April is Citizen Science month, a great time to get outdoors, have fun while helping out the scientific community at the same time. There are so many different subjects to focus on while looking for a citizen science opportunity. I wanted to wrap up the month by highlighting a few different citizen science initiatives. I was contemplating which one to spotlight first when the Audubon posted an article about H. Jon Benjamin’s renewed love of birding. Birding is one of the most renowned citizen science options. People have at least heard of birding, even if they haven’t heard of the term citizen science.
While birding might be renowned, it can also be intimidating; there’s coloration – male and female, and can vary by season. You have to consider beak size and shape, song, and even habitat. This is hard to keep track of when they’re flying all over the place. My first birding adventure, I kept mistaking a chipmunk call for a bird. Don’t judge! Getting started might just be generating interest. Go out and take a walk, and try to observe local bird life in the process. Try to find identifying features, even if you don’t know what to do with the information. Listen to the sounds they make and notice the differences. The more you see of a specific species, the quicker it’ll return to your memory. Bring binoculars if you want, but using them properly to track birds can add an extra challenge.
The best tool for any skill level is the Merlin app by The Cornell Lab. When you see a bird, it can help you identify based on simple size and color observations paired with your location. It gives you a list of pictures to compare with your bird, and even some sound files of their songs. It tracks your life list so you can feel official. It can really build your birding confidence.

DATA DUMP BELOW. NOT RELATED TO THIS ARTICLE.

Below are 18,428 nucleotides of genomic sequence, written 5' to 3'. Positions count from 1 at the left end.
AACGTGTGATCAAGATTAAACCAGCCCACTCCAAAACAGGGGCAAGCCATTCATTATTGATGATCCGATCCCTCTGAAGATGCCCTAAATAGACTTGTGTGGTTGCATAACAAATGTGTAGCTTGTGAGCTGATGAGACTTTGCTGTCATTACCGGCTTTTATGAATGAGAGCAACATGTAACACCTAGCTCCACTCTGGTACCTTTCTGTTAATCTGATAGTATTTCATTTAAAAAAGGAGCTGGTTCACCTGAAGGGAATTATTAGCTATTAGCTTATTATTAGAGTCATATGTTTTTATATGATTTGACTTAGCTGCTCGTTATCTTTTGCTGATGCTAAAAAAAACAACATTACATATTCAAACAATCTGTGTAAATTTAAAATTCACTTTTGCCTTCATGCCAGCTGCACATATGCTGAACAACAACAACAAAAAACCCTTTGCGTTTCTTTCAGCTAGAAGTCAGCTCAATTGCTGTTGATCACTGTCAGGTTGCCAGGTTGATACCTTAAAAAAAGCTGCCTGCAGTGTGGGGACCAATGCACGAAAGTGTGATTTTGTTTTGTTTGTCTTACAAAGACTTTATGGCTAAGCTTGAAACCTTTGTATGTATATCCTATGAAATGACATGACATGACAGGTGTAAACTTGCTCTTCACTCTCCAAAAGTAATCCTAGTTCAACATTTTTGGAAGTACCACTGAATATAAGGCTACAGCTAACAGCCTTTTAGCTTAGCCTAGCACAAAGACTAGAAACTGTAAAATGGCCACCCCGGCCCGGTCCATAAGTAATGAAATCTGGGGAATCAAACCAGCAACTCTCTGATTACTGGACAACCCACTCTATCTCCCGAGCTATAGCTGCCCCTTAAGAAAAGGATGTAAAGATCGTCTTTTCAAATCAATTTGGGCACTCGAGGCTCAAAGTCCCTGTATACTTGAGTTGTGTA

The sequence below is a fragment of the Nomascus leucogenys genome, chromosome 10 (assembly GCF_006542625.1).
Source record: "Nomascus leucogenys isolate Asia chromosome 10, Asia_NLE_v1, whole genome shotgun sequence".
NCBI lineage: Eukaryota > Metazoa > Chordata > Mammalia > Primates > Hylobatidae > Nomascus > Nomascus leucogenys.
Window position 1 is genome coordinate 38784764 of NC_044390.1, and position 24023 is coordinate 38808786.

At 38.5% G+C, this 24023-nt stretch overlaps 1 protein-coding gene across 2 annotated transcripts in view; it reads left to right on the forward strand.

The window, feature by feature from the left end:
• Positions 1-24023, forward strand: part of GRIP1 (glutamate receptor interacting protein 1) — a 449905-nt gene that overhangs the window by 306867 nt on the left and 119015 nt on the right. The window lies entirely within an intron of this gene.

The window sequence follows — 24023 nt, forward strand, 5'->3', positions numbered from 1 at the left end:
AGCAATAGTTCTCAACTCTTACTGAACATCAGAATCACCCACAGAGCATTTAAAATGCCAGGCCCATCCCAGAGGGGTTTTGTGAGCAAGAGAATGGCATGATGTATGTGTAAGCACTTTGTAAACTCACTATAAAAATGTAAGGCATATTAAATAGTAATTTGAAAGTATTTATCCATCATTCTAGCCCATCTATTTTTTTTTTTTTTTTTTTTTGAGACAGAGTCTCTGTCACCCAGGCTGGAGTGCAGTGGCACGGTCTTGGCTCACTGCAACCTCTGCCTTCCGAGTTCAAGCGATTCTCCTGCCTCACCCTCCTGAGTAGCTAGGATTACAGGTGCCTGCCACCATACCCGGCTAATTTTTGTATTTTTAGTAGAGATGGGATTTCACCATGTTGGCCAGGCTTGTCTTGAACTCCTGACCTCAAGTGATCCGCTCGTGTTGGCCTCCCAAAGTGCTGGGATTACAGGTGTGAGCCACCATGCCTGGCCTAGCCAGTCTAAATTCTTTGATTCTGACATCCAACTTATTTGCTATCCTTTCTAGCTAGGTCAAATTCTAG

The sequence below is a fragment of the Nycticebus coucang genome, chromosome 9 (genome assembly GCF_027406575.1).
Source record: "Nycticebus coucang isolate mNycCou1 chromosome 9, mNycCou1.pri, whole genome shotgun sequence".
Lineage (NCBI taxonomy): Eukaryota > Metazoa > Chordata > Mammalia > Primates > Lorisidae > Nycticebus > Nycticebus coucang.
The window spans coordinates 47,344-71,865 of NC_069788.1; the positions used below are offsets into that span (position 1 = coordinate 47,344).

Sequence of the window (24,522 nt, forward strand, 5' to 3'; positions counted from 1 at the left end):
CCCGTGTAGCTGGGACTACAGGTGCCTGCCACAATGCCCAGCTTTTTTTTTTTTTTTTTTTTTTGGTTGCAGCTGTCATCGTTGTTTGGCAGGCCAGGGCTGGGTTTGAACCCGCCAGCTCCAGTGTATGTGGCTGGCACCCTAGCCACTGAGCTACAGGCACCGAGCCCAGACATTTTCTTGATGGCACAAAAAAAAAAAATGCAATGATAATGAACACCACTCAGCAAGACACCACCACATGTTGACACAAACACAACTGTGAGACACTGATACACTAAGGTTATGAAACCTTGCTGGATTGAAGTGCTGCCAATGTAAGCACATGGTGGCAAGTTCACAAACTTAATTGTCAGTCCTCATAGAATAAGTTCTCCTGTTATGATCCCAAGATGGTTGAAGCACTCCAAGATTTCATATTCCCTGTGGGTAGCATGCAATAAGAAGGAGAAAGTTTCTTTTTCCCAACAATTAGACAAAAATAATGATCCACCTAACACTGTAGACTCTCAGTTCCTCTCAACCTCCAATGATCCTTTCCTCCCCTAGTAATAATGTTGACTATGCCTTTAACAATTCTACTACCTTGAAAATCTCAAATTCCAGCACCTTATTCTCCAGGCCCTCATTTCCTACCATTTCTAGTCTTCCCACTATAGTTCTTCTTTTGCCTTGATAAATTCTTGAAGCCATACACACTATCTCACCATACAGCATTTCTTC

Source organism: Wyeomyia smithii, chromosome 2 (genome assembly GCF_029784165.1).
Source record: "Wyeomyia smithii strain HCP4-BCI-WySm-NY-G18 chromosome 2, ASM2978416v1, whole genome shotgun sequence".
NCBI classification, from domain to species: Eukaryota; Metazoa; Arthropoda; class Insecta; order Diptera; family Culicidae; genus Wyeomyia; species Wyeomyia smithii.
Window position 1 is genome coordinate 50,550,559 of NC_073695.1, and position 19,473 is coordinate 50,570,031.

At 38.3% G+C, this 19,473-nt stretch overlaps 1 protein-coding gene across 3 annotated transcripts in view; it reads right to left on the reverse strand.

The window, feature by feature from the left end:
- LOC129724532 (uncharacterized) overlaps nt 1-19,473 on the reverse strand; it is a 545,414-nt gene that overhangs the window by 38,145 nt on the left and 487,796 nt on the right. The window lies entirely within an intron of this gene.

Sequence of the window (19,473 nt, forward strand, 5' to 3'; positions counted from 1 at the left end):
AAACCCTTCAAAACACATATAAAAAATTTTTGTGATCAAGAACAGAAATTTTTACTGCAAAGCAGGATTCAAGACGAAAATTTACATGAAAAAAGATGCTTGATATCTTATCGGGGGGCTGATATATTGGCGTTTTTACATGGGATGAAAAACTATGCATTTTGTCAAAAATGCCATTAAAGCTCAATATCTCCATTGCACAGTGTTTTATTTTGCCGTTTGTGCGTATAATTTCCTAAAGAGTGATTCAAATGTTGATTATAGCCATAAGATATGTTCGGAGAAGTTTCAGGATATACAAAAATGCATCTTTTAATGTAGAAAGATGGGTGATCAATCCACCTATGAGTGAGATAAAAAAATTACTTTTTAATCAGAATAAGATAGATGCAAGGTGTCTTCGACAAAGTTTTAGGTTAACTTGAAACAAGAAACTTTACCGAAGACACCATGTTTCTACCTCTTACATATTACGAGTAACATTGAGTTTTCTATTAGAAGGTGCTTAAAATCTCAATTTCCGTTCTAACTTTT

Birding can connect you to nature, which has rejuvenating and calming benefits. Tracking bird activity can provide an activity and connection for all generations. Documenting your findings on Merlin, eBird, or specific citizen science events can help scientists and naturalist track birding behaviors, territories, and migrating schedules. My boys and I found a blue tree sparrow nesting in a metal fence pole. Tree sparrows are common for our area, but this nesting behavior was not. We let a local naturalist know, who was very interested and informed their sparrow monitor as well.
Anyone can go outside, take a walk, and track their bird findings. If you’re looking for more motivation, you can participate in birding events happening year round. You can attend a birding festival, or participate in a scheduled yearly event:
Great Backyard Bird Count
Global Big Day
World Migratory Bird Day
Christmas Bird Count
Incorporating birding into educational programming is easy! Birding is a great way to get kids observing colors and shapes, and comparing sizes. You can curate a circulating birding kit with a guide and binoculars to inspire young birders. Birding can even be used as something to occupy some waiting and restless kids. Birding has many benefits, and can open the door to more citizen science initiatives. The best thing of all – it’s free! Happy birding!
If you’d like to learn more about birds, including how to recognize the different species by their songs, check out Bird Academy (https://academy.allaboutbirds.org/learning-games/). It is also a part of Cornell University. There are all kinds of fun games about birds, including one where you get to follow the evolution of flight, from the dinosaurs to the songbirds in your yard. (Shhh. Don’t tell anyone, but I drowned in the swamp several times before I got past the crocodile.)
The university also offers online courses for kids and adults. I watch for the occasional sale.
This is a wonderful resource! Thanks for sharing!